Newspaper Archive of
Benson High News
Omaha, Nebraska
May 29, 1942     Benson High News
PAGE 2     (2 of 4 available)        PREVIOUS     NEXT      Full Size Image
 
PAGE 2     (2 of 4 available)        PREVIOUS     NEXT      Full Size Image
May 29, 1942
 

Newspaper Archive of Benson High News produced by SmallTownPapers, Inc.
Website © 2022. All content copyrighted. Copyright Information.     Terms Of Use.     Request Content Removal.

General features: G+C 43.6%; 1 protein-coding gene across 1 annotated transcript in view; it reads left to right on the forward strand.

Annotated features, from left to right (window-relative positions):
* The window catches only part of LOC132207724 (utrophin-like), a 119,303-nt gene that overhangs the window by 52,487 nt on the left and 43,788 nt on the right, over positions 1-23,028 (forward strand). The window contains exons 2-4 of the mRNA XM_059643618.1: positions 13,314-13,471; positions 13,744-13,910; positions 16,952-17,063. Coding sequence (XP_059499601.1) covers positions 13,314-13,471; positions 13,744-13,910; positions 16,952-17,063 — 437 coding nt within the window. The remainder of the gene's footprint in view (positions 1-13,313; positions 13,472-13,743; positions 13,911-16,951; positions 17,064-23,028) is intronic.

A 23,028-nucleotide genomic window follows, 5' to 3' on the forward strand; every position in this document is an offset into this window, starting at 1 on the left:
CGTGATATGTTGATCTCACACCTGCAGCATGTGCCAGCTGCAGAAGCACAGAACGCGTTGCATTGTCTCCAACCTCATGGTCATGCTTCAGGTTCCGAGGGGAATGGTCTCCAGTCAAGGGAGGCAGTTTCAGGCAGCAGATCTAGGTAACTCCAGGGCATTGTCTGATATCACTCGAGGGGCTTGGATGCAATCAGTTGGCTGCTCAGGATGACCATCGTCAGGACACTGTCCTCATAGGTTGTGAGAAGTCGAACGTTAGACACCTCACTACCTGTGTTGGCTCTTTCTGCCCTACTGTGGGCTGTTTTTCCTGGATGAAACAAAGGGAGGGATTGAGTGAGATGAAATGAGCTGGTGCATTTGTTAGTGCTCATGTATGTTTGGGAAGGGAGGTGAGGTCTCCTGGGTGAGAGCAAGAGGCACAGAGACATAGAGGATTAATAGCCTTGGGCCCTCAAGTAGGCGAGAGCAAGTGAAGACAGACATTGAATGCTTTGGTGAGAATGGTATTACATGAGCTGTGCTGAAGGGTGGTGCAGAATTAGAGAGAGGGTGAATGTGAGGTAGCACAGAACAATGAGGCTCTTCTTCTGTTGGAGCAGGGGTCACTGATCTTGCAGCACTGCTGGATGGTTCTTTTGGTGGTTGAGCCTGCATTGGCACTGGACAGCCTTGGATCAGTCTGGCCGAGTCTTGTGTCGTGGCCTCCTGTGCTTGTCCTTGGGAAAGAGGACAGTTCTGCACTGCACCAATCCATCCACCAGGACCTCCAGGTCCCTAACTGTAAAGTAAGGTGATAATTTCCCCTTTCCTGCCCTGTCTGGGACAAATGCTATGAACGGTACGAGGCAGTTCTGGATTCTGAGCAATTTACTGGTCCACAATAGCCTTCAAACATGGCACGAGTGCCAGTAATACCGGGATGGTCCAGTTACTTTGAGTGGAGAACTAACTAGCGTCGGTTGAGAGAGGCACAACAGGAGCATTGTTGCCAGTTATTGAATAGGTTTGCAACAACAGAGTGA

Page2 BENSON HIGH NEWS take it hom us This is addressed to the present juniors and sopllomores and freshmen. \\;Vt" seniors, after si,en(ling four years try- ins different systems of getting along at ]euson, are ilOVC i)assin4 4)11 to you those which we have found get the best results. First, do not try to cram too many sub- jects into one semester&apos;s work. Even if you re- main the teachers' pride and joy because you get all l's with 5J_ credits, your outside ac- tivities will suffer. Don't aim for grades alone in planning your program. Take a few things that are good for you, too. Even if you aren't the athletic type, take a year of gym. Don't be afraid you'll look silly" and clumsy to your more athletic friends. There are many more ordinary" people like you in the gym classes than there are star athletes. Ten years from now you won't remember whether you got a 2 or a 3 in speech class, but you will be glad that you learned to enunciate clearly and to make your voice carry. One thing that will help you in your career at Benson is observance of the rules of the school. It won't make you any more popular to whistle in the halls, or chew gum, or mark the library books and magazines. Get your assignments in on time if you want the teachers to love w)u. When you know you have to have three book reports in by the end of the semester, don't leave them all until the last week. When you have a two-day as- signment, don't let it go until the last period of the second day,. Be careful of ahsences. Too many, absences are hard on the grades. Be sure you have a good reason before you stay" out of school. Of course, if you have a bad cold, you don't want to infect others, but if it was just because you were out too late the night before, you had better change 3-our habits. Be on time. Don't stand in the hall talking quite so long and you can make it. If your schedule is not extra-heavy and yet you find you have a hard time getting your as- signments clone, you had better check on your study habits. Have you been gossiping and wasting your time in study halls? Have you been fooling around at home until late in the evening and then having to work until mid- night to get your assignments clone ? Have you been going out so many nights that your school- work slides ? Turn over a new leaf next semester. These suggestions really work; they aren't just preaching. The rest of your school career will be easier and pleasanter if you take this advice. If Tangerine is all they claim, I wonder if we could or-ange a date with her. We heard about the boy who forgot to lead the seniors in the processional. I guess he didn't know what commence-ment. health means victory Editor's note: This editorial was written by a eomminee from Miss P, ertie Hoag's social problems class which is sponsor- ing the Victory Through Health campaign this week in Benson High. Today we are living in a world of havoc and destruction. Our normal easy-flowing course of life is disrupted. In such a time the health of the nation suffers, yet good health is the first requisite for victory. It is the duty, of each one of us to protect himself against disease and poor physical condition, because the things we can do at home are very important to those on the front lines. Regular hours, good food, and plenty of exercise are needed to keel-} yourself in the best condition. When we are in school these conditions are taken for granted by most of us. But summer is very near, and many of you will be so anxious to have a good time that you will be careless about your hours of sleep; you will eat irregular meals, and often your selection of food will not be the wisest. This certainly isn't the way to make or to keep your country healthy. During the summer months try to kee I ) yourself--and your nation--in tip-top condition by following more closely, the rules of heahh. Make ever 3, week health week. A nation's strength is in the health of its people. You have heard all the little moron jokes, but did you hear about the Eskimo who froze because he needed more-on. Can anyone remember when the oulv con- flict of a double (late was which car to use? Farewell Fellow Jive Cats Dig, dig. dig, you lovers of lovely lyrics: you sup- porters of swing : yon benefactors of boogie-woogie ; yes, even you comrade> of corn! Here I anl again. O1' juke Duke Ellington has come out with a mellow well-o this month. It's called "Moon Mist," and Johnny Hodges' alto is super. A tricky tune that is catching on quick is "Me and My Melinda." Jimmy Dorsey's crew have done a smooth job of it with some fine, nmted trumpet stuff. Real, rock-bottom sending is \\;Voody Herman's plat- ter of, "Blue Ink." Cy White pulls an "Ahino Rey" on the guitar and gets by with it. For those who like their songs solid, this is it. Teddy Powell, whose outfit is getting better by the beat, does a dreamy disc on "All Those Wonderful Years." Peggy Mann rocks the lyrics to sleep. Raymond Scott, who writes most of his own music (and can't you tell by the titles!), rolls right on the beam with "Dinner Music For a Pack of Hungry Cats." It's red hot, low-down, jammin' jive with some pretty paradiddle drumming sprinkled in. \\;Veil, this is the last time you will read my jive jargon and platter prattle for quite a spell; but before I sign off I'd like to stuff the ballot box in voting "Chattanooga Choo-Choo" and "Blues In the Night" the best songs of the past season. How about it? But, as all good things must come to an end, so must all bad things, so I'm saying fare thee well, my fellow hepcats, and during the sweltering summer months when I'm beatin' it out on the side of a bat- tered juke box, as Kay Kyser would drawl, "I'11 be thinkin' of you." JEROME STONE '4a Teacher's Pest There are students who are silIy, There are students who are stern, But the ones that are mcst irksome, Are the ones that never learn. They're the ones who whistle, And chew gum in study hall, But the guy who whams you on the back ls the biggest pest of all. Tile gals aren't perfect either, They often walk in fours, And are practically impassable In all the classroom doors. And the freshman with the rubber-band And rolled-up tin-foil lead, \\;Vaits till the teacher's back is tnrned, Then fires at your head. But I guess school isn't school \\;Vithout a pest or two, \\;Vhy now that I come to think of it, I fit this description, don't you? Abbreviated Bunnies Patti Shaffer--afterthought Betty Berry--gun Shirley Hilhner--quiet Phyllis Garrison--soap Philip Matza--afternoon Alene Meschede--morning Lorine Beam--pound Rnth Reiter--railroad Dorothy Rasmussen--doctor Patricia Kelly--gum m. Store hours 9:30 A. M. to 5:30 P. M. Skip It Skip day, the holiday- belonging exclusiw'ly to senior% came to Bel>on High school May 10. After a breakfast at Ehnwo.d [,ark, the seniors separated and spent the day in xarious ways. \\;Vbat did you do on skip day ? Betty Haas: "[ ate 2 candy bars, 1 hox of licorice, 1 sack of carmel corn, 1 hamhurger (large), 1 ch}wn sundae, and 1 limeade, during which, before, and after I saw 2 shows." Lois E. Harmon : "I walked and walked and walked." Bob tonrad: "\\;Ve went to Lincoln and saw the tov'n on foot--tate capitol, inu>eunl, staditnn North- east High school, Lincoln Central High school, two dime stores, city hall, and Goht and Co." Shirley Bnrri: "I rode a tandem bicycle, went horse back riding, ate footlongs, went boating and fishing, and learned to manipulate a motor hoot, all in one day." Jack Gurnett: ".\\;rthur Rodgers and I cleaned up Elmwood park after the breakfast." Echo of An Election Pot script to senior "Mosts and Best" election: Best Actor--Jack Feierman Best Artist Elaine Hohnan Best Athlete--George Surber Best Musician--John Hornbergcr Best Mannered--Byron Erixon Best Natured Boy--Oscar Cooke Best Caveman--Mal Watkins Biggest Bluffer--John Eldredge Best Dressed Boy--Don Swanson Sweetest Girl--Mary Powers Best Girl Musician--loyce Ralph Best Dressed Girl Nancy Nagl Lest We Forget 'Tis a comfortln' thought that school is alnlost over, but the seniors, though departing, will hold (lear many familiar signs of B.H.S. For instance: The drippy right water faucet at the front of the cafeteria. The venetian blinds in the office. Mr. Krebs' prep tests. The hall after the first bell has rung. The annual electrical demonstration of ('. E. Jones. English I, II, llI, IV, V, VI, VII, VIII ! The endless homestyle line. The stuffed pelican in Room 120. The worn little row of chairs in the office. Putrid reminders that we have chemistry classes. And last, but not lea<t, the final day of school --getting out for summer vacation [ Benchley Relates Zoo Tale How would you feel if, upon applying for a cixil service job, you were made superintendent of a zoo? VVeI1, such is Mrs. Belle Benchley's story in "My Life in a Man Made Jnngle." Like a safari through the jungles of Africa this book takes you through a tremendous number of ex- periences with animals. From tile lowly sqnirrels to the rare animals, the koala, the gorillas, and kopoki, she gives a keen word description of her encounters, ex- periences, and interesting facts and information about most of "her friends at tile San Diego zoo." She also tells how she helped build the zoo up till it was truly a "man made jungle" and ranked with the top zoos of the country. New kinds of cages, grottos where the large animals could be happy in near natural surroundings, and a great flying cage, large as a city block to house the eagles, hawks, and vultures, all helped make it a place where the animals could be happy while on display. BILL ROOKE '42. Tel. AT. 7334 1505-15 Douglas Street s GIRLS' Rain O' Shine " 2 / COATS OF GENUINE U. S. ARMY TWILL Coats that defy the weather man by suiting ID with equal efficiency sunshine and rain. It has a D  boyish look that girls love over sport dresses of slacks -- with raglan sleeves, two large patch pockets, zipper front, and small coin pocket. Light khaki Only Sizes 8 to 16. Kilpatrick's Girl's Section--Second Floor SENIORS Insure yourself of a good position after graduation. Attend the Commercial Extension School of Commerce 16th and Howard Lack Of Transportation Facilities will make it necessary to increase the prices of coal and coke next |all. Buy Yours Now At The O'Neil Lumber And Grain Co. IRVINGTON ./A. 4260 We Buy and Sell Grain. Letter Perfect 118 No. Lincoln Ave:. \\;Vashington, D. C. May 29, 1952 Dear Ruth, I arrived in Washington two days ago and am ins a wonderful time on my vacation trip. Remember ten vears ago when we were seniors at genson? I've'lost track of a lot of nay classmates, but today I nlct three of thent again. These three girls were really brilliant and popular too. They were all placed on the National Honor society and Quill and Scroll. You re- member them, don't you? "Weasie," "Janey," and Laurel. This morning I went to see a friend in the hos- pital. \\;Vell, as I was passing the operating room, out came a cute nurse vlloin I recognized as Eloise Seaton. She told me she had been in surgery for about two years. In Benson she was sort of a "Jill-of-all-trades," heing ice president of the Camera club, chairman of the make-up committee, associate editor of the Cupola, and news editor and proofreader of the Benson High News, not to mention her membership in various other school clubs. Photography and bird study were tbe most important of her long list of hobbies. I remember two of her pet peeves were a boy who comes early for a date and clocks that stop. Coming back to the pre- sent, I left Eloise at her work and went on to see the rest of Washington. Sauntering down the street, I wandered into the consulate buihling and ran into Jane McElhaney. I re- cognized her right away. She was editor-in-chief and advertising manager of the Benson High News and won the Quill and Scroll medallion for creative writing. She was on the honor roll every semester and was a. member of many cluhs. She spent a lot of time read- ing, liked to drive a ear, play tennis, and swim. She's certainly gone a long way heing in Washington as a Spanish translator for tile government. Well, since a trip to \\;Vashiugton just isn't a trip unless you see the capitol building, I decided to go there. Just as I was going up the long flight of stair to the building, I met Laurel Fuller. She was news editor of the Benson High News, assistant editor of the student handbook, and co-director of ProductloR Staff. She came to Omaha from Ames, Iowa, and said it's the "most horrible feeling to walk into a school~ room when you're new." Now Laurel is the private secretary of Otto Buildemwell, who goes about the country supervising the President's projects. Becoming a secretary and traveling around the country meeting lots of people were her greatest ambitions, and she certainly got her wish. So long, Ruthie, Your pal, Bey. ; Styles In Swing When it's Springtime in old Benson, it's time to sing and swing, so get on the down beat and look at the "Zoot suits" swinging round tbe Benson balls. Eleanor Petrich's striped cotton suit, (which she made herself), and Jo Anne Bennett's light brown suit are at- tractive assets to Benson's balls. Betty Ocander's white pleated skirt and reddish-brown jacket also "takes- your breath away! .... The Beautiful Lady in Blue," might be Virginia Chadwell in her smart blue dress trimmed in very crisp white pique. "Hurrah for the Red, White, and Blue" and red-headed Jacqueline Young stands up in her attractive, flower-printed navy blue and white cotton. "Oh the Lady in Red" is- Betty'Lou Traynor swishing down the hall in a heart- warming shade. "Dark Eyes" has Betty Latta, which reflect her fresh brown and white polka dot dress of crisp waffle pique. After seeing Pat Hasselquist's new formal, all the Benson senoritas sigh "Tangerine." Well, gals, "Good Bye Now," the clothes line wilI be full of gay, exciting new styles when " 'Tis Autumn." Benson High News All-American Honor Rating, National Scholastic Press Association, 1938-39, 1941-42 International Honor Rating, Quill and Scroll, 1937-41 Published Bi-Weekly by Journalism Classes Benson High School, Omaha, Nebraska Managing Editor ........................................................ Paul Patterson Editor-in-Chief .................................................... Jan MeElhaney J Charlotte Smith Associate Editors ..................................................  Bob Kroeger News Editor ............................................................... Laurel Fuller Sports Editor ........................................................... Dick Puetz Phyllis Johnson Patrlcia Berigan Copyreaders ........................................................... Carl Berglund Lois Beebe Head Prootreader ....................................................... Birgit Snderberg Assistant Proofreaders f Beverly Hyde ..........................................  Jeanne LeNoir Staff Cartoonist ........................................................ Tom Sheehan REPORTERS Virginia Baumer Lucite Lindborg Bill Poe Ralph Bradley Catherine Maxwell Jean Reynolds Harry Farnham Marjorie Meyer Bill Rooke Marian Grant Kethryn Mullen Howard Selling Betty Lou Hess Carletta Okerberg Gloria Shufelt Edith Holmes Johnny Ostronie Lois Spellman Paula Lee Jones Bernice Peck Eleanor Stainman Patrieia Landis Virginia Van Perry Jerome Stone Kenneth Larsen Mary Lou Wilson Business Manager ................................................. Virginia Chadwell Assistant Business Manager ..................................... Lois Beebe Advertising Manager .......................................... Betty Rhodes Assistant Advertising Manager .......................... Lueille Sapienza Circulation Manager ................................................ Jim Kratt Exchange Editor ........................ : ............................ Fritz Ruzicka Assistant Exchange Editor ...................................... Bob Fust Adviser ............................................................................. Gunnar Horn Mary MeNamara, Principal ot Benson High School Entered as seeond class matter, Oct. 2, 1929, at the Post Office at Omaha, Nebr., under the act of March 3, 1879. Subscription Price, Per Year ............................................................ $1.00